Madison Life and Times Spring 2016 - Page 34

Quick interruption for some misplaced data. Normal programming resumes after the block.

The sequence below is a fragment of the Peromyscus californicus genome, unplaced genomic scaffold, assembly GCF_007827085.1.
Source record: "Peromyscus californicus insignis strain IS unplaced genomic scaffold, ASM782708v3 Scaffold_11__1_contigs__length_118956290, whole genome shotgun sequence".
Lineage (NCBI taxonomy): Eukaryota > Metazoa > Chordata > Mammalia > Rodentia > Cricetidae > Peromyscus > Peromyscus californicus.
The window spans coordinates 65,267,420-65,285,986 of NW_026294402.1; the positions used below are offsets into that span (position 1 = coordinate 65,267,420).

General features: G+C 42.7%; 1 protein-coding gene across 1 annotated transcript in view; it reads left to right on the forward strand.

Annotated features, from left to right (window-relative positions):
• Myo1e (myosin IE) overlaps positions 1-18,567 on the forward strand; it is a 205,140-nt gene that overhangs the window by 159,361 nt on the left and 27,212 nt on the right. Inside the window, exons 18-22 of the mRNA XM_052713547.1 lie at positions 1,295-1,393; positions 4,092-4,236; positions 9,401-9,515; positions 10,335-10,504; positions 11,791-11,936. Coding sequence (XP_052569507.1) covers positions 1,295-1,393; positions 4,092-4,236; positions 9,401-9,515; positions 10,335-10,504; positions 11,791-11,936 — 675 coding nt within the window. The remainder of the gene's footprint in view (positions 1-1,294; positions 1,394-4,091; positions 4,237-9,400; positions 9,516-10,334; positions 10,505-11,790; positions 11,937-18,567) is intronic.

WINE FINE CALIFORNIA GRAPES MAKE FINE HOOSIER WINE Oliver winemaker Dennis Dunham, left, and Bill Oliver in a tasting room. Oliver Pinot Noir derived from fabled West Coast fruit O liver Winery in Bloomington might be known as one of the country’s biggest producers of sweet wines. But Oliver’s recent Pinot Noir project provides proof that winemaking skill is not limited to the United States’ West Coast. Three-hundred cases of a $45 Pinot Noir is just a smidgen of the Bloomington winery’s annual production. Oliver produced about 320,000 cases of wine in 2015. But for Bill Oliver and winemaker Dennis Dunham, the Pinot project has shown what Oliver Winery can do with world-class fruit. “We have the broadest range of business in our fan base,” Oliver explained. “Our bread and butter is sweeter wines. Those wines keep 34 MADISON Howard Hewitt the lights on, and that’s the reality of the world we live in. “This project is about making wine for that part of our customer base who appreciates Pinot. It’s also an ability factor; it kind of shines a light on everything else we do. And, we like to drink it.” Oliver Pinot Noir is made of grapes from the much-respected Bien Nacido Vineyard in the Santa Maria Valley of California’s Central Coast. While the Oliver $45 price point might raise eyebrows in Indiana, a Bien Nacido wine in California consistently brings a much higher price. How special is Bien Nacido? Price point explains much when it comes to wine grapes. Generally, good fruit can be purchased from the better California vineyards for $1,200$2,000 a ton. At the other end of the spectrum is Napa Valley Cabernet Sauvignon, which commands a king’s ransom of $6,000-$10,000 a ton. The extreme is the famous To Kalon vineyard, of Robert Mondavi fame, which commands in the neighborhood of $20,000 a ton